Caustics Photon Map

05 Jun 2010

While working on my thesis I added the treatment of caustics to my CUDA-application. A caustic results from light that undergoes specular reflexion/transmission at a curved surface. Scattered light rays travel in different directions and create interesting patterns at nearby surfaces.

To handle caustics, I added another photon map for photons that were scattered using specular reflection or specular transmission only. This is the caustics photon map. The other photon map, the global photon map, stores all other photons that hit a nonspecular surface (surface that can scatter light in a nonspecular way). On the one hand these are the direct photons which hit some surface right after emission from a light source. On the other hand these are indirect photons that underwent nonspecular scattering at least once.

I used Blender to construct some simple test scene for my implementation. It contains an orange, reflective sphere and a green, transmissive sphere with refraction index of 1.7. The smooth shadows are the result of an area light source. Bump-mapping is used to improve the quality of the brick walls.

MNCaustics scene.

Light is transmitted using the law of refraction. This leads to the focussed light below the green sphere (caustic). Approximately 100,000 photons were stored in the caustics photon map as well as in the global photon map. Both photon maps are visualized in the following images.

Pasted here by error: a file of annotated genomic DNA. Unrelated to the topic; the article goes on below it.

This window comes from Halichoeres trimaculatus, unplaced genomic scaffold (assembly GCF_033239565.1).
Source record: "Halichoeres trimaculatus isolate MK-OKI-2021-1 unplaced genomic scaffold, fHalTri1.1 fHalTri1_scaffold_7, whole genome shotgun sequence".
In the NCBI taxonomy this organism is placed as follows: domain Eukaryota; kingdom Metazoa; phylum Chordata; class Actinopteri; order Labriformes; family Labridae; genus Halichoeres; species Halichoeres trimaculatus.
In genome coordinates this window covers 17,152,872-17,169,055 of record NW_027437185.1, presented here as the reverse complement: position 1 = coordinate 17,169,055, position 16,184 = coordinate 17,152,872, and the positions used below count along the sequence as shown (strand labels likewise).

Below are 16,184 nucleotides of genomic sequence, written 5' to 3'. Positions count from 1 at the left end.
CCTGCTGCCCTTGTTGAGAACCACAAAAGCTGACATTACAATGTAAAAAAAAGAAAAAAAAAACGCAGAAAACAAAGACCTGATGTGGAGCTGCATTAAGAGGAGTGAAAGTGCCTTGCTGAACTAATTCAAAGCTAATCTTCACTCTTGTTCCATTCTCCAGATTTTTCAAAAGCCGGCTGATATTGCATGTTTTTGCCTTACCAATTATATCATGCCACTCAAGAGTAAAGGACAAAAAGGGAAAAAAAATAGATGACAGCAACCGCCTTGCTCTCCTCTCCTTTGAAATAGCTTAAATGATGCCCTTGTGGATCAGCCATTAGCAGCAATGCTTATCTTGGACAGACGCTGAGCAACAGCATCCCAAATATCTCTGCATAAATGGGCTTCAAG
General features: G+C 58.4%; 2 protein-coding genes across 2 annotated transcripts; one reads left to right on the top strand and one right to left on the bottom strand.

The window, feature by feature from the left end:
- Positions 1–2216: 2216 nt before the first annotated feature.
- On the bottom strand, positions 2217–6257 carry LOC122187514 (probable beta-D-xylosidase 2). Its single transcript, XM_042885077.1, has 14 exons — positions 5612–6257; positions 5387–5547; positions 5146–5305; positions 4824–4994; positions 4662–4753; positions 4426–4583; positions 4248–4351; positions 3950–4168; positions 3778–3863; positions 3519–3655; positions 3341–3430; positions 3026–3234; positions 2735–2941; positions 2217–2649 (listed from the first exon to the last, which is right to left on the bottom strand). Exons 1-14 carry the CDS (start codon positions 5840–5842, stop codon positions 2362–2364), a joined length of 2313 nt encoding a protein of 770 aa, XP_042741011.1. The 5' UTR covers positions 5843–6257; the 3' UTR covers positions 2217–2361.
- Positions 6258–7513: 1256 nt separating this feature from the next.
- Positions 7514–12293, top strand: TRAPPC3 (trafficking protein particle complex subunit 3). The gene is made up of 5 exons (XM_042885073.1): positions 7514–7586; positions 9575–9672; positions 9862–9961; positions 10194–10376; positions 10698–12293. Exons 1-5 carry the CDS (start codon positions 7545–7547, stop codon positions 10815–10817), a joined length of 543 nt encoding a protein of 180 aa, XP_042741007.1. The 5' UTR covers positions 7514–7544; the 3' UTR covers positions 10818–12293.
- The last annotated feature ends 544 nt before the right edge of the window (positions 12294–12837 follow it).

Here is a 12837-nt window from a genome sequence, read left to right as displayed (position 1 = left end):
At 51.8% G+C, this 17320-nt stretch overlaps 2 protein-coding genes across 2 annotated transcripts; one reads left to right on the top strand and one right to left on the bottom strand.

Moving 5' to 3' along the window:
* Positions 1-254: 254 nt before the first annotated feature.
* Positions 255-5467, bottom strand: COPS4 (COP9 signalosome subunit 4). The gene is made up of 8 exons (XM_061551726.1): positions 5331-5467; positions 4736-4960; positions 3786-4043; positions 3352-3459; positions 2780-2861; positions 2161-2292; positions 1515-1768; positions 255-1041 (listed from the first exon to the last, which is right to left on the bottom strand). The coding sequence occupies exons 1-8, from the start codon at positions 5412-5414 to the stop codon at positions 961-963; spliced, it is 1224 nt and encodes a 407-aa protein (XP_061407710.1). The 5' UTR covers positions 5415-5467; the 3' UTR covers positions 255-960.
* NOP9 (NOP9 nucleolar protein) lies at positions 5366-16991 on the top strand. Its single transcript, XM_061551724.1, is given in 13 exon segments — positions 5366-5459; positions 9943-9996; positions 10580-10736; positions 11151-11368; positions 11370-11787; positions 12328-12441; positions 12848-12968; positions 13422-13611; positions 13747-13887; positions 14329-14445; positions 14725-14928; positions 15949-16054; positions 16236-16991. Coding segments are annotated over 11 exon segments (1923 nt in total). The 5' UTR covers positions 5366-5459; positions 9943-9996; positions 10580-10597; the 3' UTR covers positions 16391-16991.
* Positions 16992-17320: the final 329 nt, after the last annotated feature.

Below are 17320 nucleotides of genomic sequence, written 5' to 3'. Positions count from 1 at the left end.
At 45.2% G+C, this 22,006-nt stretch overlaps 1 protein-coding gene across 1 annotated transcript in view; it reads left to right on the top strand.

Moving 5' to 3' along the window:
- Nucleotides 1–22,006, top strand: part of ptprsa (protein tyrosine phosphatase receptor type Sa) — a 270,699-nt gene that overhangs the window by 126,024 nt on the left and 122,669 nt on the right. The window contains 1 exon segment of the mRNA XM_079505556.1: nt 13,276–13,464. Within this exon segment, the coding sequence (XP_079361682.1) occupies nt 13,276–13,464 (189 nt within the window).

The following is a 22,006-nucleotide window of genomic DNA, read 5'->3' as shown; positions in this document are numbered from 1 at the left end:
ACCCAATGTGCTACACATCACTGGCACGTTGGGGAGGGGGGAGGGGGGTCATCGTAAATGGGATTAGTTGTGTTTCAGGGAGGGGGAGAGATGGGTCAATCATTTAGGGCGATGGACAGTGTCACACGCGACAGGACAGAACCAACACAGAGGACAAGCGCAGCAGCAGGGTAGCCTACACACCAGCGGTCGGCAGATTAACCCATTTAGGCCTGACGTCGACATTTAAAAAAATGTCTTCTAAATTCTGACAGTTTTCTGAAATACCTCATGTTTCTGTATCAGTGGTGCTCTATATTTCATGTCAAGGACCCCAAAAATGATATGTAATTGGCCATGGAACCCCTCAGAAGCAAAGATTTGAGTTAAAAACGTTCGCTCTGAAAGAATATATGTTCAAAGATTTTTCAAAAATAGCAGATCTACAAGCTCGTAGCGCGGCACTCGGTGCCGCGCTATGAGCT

MNCaustics scene. Caustics photon map visualization.

MNCaustics scene. Global photon map visualization.

It should be noted that I did not apply any acceleration techniques (e.g. adaptive selection of final gather points) to speed up the calculations.


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By: lihaimei 28 May 2011

I have a question.
When you get Caustics photon map , how to get the final result?

By: Mathias 28 May 2011

Hi lihaimei,

for the results in this article, I just performed a direct density estimation on the caustics photon map and added it’s result to the non-caustic part.

You might want to check some literature on this topic, e.g. “Realistic Image Synthesis Using Photon Mapping” by Henrik Wann Jensen or “Physically Based Rendering” by Matt Pharr and Greg Humphreys. The describe how to decompose the rendering equation. Free information is also available, for example in Jensen’s paper.